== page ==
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Title IX Regs Watch: Do We All Need to Learn How to Pronounce Sine Die?

By: Brett A. Sokolow, J.D., and Kayleigh Baker, J.D.

If you’re a Latin pedant, you’ll want to use the traditional ‘see-nay de-ay,’ but the common American English pronunciation used in legislative machinations is ‘sigh-neh dye.’ Perhaps it ought to be “sign or die” to be more accurate to its implications. So, why am I going on about Latin legal speak? Sine die is relevant to Title IX work because new Title IX regulations are expected, perhaps in March 2024. 2024 is also a presidential election year, and thus, sine die could be relevant to whether the new regulations ever go into effect based on the workings of the Congressional Review Act (CRA).[1]

Many of us learned “How a Bill Becomes a Law” from Schoolhouse Rock, but it never taught us how a regulation acquires force and effect of law. That’s not nearly as entertaining, even when animated. Here is a brief lay explanation that can provide context. Agencies are charged with implementing rules called regulations to effectuate laws. When an agency drafts regulatory changes or new regulations, it goes through a series of review processes internal to the government and publicly, as required by the Administrative Procedure Act (APA). When an agency publishes a final rule, Congress can use the CRA to overturn the regulations.

The 2024 Title IX regulations are, as of this writing, winding their way from the Department of Education’s (ED, not DOE) Office for Civil Rights (OCR) to the Office of Information and Regulatory Affairs (OIRA, pronounced oh-eye-rah) in the Office of Management and Budget (OMB, pronounced oh-emm-bee). OCR has targeted March 2024 to release the Title IX Final Rule. This date has some people nervous because, depending on the timing, next year’s Congress may also review and “claw back” or rescind the regulations based on the CRA’s lookback provision.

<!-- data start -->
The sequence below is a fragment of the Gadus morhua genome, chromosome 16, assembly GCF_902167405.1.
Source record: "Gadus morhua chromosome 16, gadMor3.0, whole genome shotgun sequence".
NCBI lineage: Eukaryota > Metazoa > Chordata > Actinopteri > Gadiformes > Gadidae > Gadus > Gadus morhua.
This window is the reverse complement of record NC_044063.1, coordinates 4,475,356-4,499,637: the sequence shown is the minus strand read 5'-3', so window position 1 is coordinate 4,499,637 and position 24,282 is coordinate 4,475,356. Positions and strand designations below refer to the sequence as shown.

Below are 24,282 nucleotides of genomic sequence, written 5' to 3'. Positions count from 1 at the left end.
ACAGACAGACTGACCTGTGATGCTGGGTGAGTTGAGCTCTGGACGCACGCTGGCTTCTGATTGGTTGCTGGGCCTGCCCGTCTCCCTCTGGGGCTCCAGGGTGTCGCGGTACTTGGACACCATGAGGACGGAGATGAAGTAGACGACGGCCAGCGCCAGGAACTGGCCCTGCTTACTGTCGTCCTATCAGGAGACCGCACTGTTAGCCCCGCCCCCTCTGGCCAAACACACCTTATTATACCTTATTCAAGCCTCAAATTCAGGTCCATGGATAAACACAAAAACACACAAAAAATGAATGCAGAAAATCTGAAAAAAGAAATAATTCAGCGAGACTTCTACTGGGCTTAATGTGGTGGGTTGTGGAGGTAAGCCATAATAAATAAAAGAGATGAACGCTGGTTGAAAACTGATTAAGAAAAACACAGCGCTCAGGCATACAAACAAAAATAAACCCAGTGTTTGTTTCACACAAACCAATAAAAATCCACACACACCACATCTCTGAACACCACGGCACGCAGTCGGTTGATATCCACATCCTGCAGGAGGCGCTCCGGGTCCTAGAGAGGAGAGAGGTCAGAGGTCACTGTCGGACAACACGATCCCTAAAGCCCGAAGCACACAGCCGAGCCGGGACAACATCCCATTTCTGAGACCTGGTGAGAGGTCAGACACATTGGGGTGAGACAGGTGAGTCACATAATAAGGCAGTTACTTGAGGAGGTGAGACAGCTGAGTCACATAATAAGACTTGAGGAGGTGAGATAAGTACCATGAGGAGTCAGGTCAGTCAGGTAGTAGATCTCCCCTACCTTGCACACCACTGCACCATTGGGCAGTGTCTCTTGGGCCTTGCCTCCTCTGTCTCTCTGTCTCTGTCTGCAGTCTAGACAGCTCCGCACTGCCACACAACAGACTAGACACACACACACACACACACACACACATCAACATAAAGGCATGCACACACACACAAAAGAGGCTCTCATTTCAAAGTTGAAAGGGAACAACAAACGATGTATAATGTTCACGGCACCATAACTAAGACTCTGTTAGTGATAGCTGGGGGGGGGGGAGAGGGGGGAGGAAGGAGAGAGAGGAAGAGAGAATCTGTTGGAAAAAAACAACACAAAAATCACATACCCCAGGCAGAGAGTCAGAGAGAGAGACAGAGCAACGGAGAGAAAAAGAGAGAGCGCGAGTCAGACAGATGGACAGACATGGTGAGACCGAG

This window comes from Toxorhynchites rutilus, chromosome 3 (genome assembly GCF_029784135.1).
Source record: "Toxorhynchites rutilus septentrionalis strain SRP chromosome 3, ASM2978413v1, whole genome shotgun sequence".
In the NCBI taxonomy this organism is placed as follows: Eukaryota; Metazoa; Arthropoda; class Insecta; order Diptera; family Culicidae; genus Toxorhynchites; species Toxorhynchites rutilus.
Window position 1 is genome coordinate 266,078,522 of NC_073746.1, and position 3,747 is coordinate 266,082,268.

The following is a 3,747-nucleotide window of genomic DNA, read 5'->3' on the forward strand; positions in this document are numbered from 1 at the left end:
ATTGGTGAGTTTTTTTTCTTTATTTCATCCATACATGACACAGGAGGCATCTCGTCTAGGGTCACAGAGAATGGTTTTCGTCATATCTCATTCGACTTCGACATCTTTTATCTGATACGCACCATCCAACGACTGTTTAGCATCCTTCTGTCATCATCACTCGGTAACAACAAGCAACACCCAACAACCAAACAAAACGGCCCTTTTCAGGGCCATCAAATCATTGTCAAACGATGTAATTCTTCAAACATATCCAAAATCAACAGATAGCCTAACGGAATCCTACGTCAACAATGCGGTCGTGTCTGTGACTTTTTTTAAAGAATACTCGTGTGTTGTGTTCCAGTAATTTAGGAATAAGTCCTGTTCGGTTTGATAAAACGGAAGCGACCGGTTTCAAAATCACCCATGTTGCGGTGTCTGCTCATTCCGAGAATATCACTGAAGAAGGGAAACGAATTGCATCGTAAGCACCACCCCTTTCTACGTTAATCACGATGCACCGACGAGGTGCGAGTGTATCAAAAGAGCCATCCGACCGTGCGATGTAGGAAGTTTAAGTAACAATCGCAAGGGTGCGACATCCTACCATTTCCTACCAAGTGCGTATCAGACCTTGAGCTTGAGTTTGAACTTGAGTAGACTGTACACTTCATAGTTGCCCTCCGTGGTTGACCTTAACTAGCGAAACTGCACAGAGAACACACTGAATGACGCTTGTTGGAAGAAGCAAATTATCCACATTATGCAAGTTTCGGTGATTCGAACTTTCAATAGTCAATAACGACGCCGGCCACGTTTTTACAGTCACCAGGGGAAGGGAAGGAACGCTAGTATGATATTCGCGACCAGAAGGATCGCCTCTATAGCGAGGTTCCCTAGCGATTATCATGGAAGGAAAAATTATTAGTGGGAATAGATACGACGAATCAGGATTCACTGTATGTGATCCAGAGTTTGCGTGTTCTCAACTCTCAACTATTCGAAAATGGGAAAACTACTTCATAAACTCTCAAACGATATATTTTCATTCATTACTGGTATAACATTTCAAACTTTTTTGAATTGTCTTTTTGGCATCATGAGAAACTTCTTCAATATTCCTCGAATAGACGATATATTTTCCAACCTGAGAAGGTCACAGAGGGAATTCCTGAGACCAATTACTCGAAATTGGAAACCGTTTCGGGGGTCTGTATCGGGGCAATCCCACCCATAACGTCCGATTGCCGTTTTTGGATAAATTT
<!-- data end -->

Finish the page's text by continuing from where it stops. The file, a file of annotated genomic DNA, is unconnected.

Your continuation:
A Democrat administration drafted the current Title IX Notice of Proposed Rulemaking (NPRM), and assuming the regulations are released and go into effect in late 2024, a Republican-controlled House, a Democrat-controlled Senate, and a Democrat-controlled presidency will review it. Since the Democrat-controlled Senate seems unlikely to rescind the regulations and President Biden could veto any such action, the Final Rule would likely not be rescinded and would take effect according to the timeline outlined by the OCR.

However, some of us think the March 2024 target date set by the OCR is unrealistic and that a June 2024 release is more probable. This timeline is all a little bit out of the OCR’s hands, and we’ve explained why in another blog here. This potential June 2024 release is why Title IX practitioners may want to practice pronouncing sine die.

The CRA says that Congress will complete its review of regulations before adjourning for the session. If it can’t, the next Congress (here, the 119th that will convene in January 2025) will be allowed to “lookback” and review the regulations.[2]

If Congress and the presidency are controlled by those who oppose implementing the new Title IX regulations (likely Republicans), then the CRA’s lookback provision could result in the regulations being clawed back. But is this likely to happen?

The CRA’s lookback provision will only give the next Congress a right to review this year’s regulations if the current (118th) Congress does not have the specified time to review the regulations. That time is based on when Congress adjourns sine die (essentially, Congress’ last day of business during the year). The CRA requires that the House be given at least 60 “legislative days” and the Senate at least 60 “session days” to review any new regulations before sine die adjournment.